Home Cloud Providers…My take

My friend John Appleby penned a post on his blog (People, Process & Technology), waxing poetic about the different cloud providers he was using at home and his thoughts on how they were working out.  I started to write a pretty lengthy comment with my opinion, but it ended up being WAY too long for a blog comment.  But short enough for a blog entry!  Here we go…my take on personal cloud providers.

Music- iTunes Match & Amazon Music

I signed up for iTunes Match and it seems to work fine.  With a tween daughter, I am mainly buying music via the iTunes store because it makes managing music on her iPhone easy to manage.  Since I am an Amazon Prime member, Amazon Music makes pretty good sense since the 20GB Cloud Drive storage comes with Prime and music does NOT count against that limit.  I end up using Amazon Music as my ‘backup’ for iTunes.  Since my iTunes library lives on an iMac, I usually run the Amazon MP3 sync application once a month or so to upload/match everything to the cloud.  It also allows me to get to my library from my Win7 laptop (small SSD, so minimal music stored locally) and my Kindle Fire HD.  Frankly, I use Pandora One much more than my local iTunes library.  Then again, my iTunes Recent Purchases playlist looks like a Tween girl’s: OneDirection, Demi Lovato and Taylor Swift.  

File Storage: Many!

Ah..this is the doozy.  I have an account for all of the main players: Dropbox, Amazon Cloud, Google Drive, Microsoft SkyDrive.  Dropbox is my main vehicle of choice, mainly for the super-swift syncing.  I have rarely had an issue with Dropbox syncing anything.  But I am almost out of room for the free plan and I am going to need to think about what to do.  Believe it or not, I am considering switching to Microsoft SkyDrive.  I have 45GB of free space there, (additional is thanks to my Office365 subscription) and I am currently using SkyDrive to backup my Dropbox.  The setup is kinda like ‘Inception’ for cloud storage providers: I installed Dropbox on one PC, then installed SkyDrive.  Next, I moved my Dropbox to inside my SkyDrive folder.  This works pretty well, but since I have it on my notebook, it’s not an ‘always on’ sort of arrangement. I may move it to my iMac at some future point.  The Windows client for SkyDrive has been pretty solid, but I need to test it out on the Mac to be sure if I want to a full switch.  Otherwise, I might just have to pony up and buy a larger Dropbox.

Photos: iPhoto, Flickr, Picasa

This is where John and I depart a bit.  I am not even an ‘amateur’ photographer.  So iPhoto, Flickr and Picasa work perfectly fine for me.  I use iPhoto on my iMac for the pictures, where I then upload them to either Flickr or Picasa Web Albums.  Picasa is usually the web albums of choice, as Staci and I can use apps on our mobile devices to see the pictures.  This just means that I have to actually download the pictures off the camera and upload it.  I just wish that there was an ‘official’ plug-in for iPhoto and Picasa anymore.  I don’t like using the actual Picasa app on the Mac.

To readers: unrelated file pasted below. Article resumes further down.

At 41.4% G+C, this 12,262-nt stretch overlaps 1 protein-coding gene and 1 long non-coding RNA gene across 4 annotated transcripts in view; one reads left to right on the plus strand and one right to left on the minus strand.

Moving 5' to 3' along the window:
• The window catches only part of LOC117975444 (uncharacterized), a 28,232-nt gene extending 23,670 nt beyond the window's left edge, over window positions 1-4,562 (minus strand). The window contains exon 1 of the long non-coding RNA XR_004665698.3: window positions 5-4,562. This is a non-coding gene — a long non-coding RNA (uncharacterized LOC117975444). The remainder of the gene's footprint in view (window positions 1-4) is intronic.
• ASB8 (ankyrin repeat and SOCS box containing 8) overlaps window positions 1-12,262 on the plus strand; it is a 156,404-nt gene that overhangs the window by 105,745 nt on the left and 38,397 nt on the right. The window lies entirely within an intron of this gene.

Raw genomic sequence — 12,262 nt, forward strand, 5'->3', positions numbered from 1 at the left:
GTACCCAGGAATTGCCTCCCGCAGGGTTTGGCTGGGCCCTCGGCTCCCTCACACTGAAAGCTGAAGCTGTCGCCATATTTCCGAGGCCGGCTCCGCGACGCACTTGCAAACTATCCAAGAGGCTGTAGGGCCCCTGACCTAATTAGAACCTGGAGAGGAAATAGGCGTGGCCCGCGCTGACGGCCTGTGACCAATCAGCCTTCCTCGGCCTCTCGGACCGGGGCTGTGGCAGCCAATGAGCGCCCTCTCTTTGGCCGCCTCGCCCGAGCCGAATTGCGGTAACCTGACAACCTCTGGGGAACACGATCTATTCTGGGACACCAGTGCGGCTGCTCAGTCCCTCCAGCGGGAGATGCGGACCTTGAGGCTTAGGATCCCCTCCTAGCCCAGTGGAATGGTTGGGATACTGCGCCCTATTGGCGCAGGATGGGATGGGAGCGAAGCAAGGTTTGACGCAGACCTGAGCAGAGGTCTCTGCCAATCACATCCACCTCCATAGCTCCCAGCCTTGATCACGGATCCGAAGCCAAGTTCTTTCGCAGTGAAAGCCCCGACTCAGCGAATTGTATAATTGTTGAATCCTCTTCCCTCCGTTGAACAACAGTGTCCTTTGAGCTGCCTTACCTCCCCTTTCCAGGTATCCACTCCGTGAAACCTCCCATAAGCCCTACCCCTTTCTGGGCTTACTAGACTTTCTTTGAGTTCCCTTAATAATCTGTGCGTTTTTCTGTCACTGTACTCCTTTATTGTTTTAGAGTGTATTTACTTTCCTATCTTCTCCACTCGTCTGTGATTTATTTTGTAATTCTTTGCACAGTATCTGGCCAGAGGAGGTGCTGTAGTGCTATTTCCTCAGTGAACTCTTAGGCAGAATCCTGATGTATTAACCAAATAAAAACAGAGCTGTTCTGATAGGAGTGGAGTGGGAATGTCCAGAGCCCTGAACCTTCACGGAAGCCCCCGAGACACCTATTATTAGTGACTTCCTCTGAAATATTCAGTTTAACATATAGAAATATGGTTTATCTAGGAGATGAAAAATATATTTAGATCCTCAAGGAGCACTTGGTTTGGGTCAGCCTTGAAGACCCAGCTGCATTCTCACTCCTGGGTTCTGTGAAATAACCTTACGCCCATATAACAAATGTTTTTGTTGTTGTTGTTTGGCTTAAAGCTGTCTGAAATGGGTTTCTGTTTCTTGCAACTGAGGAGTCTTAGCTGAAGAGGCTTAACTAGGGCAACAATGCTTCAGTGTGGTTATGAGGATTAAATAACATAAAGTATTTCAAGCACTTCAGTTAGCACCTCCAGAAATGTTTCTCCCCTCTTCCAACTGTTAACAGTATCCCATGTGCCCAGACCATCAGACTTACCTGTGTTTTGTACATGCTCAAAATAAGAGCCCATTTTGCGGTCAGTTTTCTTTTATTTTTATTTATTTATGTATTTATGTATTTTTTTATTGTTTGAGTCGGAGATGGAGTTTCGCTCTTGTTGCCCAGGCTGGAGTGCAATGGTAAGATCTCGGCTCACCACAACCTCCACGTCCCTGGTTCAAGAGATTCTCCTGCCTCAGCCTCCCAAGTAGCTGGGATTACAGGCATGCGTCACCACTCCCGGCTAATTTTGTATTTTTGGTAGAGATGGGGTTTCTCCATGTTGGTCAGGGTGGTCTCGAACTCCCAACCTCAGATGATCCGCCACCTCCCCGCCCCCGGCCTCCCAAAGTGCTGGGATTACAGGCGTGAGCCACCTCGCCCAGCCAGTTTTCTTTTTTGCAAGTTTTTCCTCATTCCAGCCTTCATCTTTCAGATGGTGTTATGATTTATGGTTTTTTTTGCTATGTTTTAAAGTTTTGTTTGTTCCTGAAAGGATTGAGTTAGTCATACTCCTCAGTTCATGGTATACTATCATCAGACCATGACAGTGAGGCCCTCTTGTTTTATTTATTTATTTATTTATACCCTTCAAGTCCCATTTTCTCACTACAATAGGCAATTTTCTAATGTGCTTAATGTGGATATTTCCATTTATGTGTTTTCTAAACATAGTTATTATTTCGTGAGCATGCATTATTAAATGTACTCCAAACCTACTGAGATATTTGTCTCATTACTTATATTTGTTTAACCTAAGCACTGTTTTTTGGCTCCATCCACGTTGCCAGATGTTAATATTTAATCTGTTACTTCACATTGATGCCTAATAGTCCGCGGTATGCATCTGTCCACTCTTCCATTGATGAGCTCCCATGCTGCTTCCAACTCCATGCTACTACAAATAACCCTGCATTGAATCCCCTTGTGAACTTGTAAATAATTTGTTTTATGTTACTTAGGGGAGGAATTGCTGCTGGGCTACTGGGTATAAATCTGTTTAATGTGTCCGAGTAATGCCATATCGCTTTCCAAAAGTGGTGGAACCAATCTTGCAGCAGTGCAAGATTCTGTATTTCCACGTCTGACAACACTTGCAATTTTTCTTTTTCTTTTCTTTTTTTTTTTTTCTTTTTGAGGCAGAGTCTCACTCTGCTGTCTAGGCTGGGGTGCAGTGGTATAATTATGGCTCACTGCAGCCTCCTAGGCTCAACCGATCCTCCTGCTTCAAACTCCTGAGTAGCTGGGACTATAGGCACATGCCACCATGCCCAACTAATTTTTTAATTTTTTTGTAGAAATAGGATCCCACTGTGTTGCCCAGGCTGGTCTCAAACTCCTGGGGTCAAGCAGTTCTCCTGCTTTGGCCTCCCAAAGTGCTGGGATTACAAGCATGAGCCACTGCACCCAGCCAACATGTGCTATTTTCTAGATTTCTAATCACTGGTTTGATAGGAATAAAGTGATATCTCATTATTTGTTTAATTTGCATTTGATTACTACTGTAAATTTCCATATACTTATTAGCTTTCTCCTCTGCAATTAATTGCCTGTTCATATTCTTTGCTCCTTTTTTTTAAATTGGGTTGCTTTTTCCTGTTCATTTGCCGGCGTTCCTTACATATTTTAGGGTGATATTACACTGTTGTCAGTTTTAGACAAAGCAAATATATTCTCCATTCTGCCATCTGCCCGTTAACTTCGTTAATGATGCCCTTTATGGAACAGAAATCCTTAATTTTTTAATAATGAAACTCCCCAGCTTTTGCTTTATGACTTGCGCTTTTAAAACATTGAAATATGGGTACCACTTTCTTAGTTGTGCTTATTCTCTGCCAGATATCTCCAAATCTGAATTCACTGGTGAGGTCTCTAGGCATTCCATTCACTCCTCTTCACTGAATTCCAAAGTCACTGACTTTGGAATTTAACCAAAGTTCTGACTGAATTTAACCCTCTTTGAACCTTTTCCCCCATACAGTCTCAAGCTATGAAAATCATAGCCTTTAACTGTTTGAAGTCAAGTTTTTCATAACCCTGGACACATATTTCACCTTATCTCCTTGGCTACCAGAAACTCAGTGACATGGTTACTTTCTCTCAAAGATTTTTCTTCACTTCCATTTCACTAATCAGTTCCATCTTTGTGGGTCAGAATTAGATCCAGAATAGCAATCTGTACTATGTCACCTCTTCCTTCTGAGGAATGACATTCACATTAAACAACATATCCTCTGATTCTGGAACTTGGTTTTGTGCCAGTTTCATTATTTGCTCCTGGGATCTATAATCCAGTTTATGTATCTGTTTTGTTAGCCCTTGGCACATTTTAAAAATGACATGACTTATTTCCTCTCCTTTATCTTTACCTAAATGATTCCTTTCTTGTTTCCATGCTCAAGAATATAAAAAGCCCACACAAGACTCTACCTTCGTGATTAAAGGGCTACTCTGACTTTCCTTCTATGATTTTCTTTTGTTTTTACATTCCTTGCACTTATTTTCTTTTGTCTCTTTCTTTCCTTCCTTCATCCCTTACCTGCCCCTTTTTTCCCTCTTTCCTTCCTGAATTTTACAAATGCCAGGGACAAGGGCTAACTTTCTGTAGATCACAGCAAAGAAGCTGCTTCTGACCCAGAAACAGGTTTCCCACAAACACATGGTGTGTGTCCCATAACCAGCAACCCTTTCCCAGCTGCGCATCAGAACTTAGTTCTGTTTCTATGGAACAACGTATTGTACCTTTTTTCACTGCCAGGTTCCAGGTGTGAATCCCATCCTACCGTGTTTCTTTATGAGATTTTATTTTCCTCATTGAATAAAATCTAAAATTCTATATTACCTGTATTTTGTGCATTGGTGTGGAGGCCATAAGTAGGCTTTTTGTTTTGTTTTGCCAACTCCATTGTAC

Email: Gmail

Easy- Gmail wins.  My domain emails are Google App based, and I have a bunch of other Gmail accounts that get used.  On my iMac, Mail.app works alright.  On Windows, Postbox is the best $10 bucks I ever spent for email.  I have Outlook 2013, but I haven’t attached any accounts, as Postbox works so well with Gmail!  The only downside to Gmail is that the Gmail App is sluggish on my iPad2 and I don’t like that there’s not push available for Gmail on iOS anymore.  This is one of the reasons I’m actually considering going Android for my next phone. (But that’s a separate post that I’m working on!)

OK…perhaps I’m not using the cloud stuff as much as John.  And I’m OK with that.  I’ve got lots of local backups going on, but am worried about physical drive failure.  That’s why I’m adding another bucket here- backup.

Backup

While my iMac is using Time Machine and has been pretty solid, I’ve had to move a lot of my media (movies, photos, large download storage) to external hard drives.  I do worry about physical drive failures for those, so I’ve started to research online backup.  I’ve narrowed it down to two providers: JungleDisk and CrashPlan.  The geek in my like JungleDisk, as I can access my backed up files via Amazon S3 storage.  But there’s a cost to that access.  Do I really want to pay that extra to access files in the cloud that I can get to already via other cloud solutions (Dropbox/SkyDrive, LogMeIn)?  

The cost-benefit analysis lead me to CrashPlan.  CrashPlan+ Unlimited is only $4 a month for one PC, compared to almost double for JungleDisk+S3 (but with multi-computer access).  All of the drives I will be backing up are connected to one computer (the iMac), so the single PC charge is OK.  (I am installing DropBox on Abby’s Macbook to backup her files, since outside of schoolwork, she doesn’t have anything that doesn’t reside on the iMac.  I will fully worry about her situation when she gets to high school.)  

CrashPlan seems to get high marks, so I’ll be making use of it post haste.

Well, that about does it for this blog comment blog.  Stay tuned for a quick review of CrashPlan, as well as a post where I try to figure out whether to go iOS or Android for my new phone.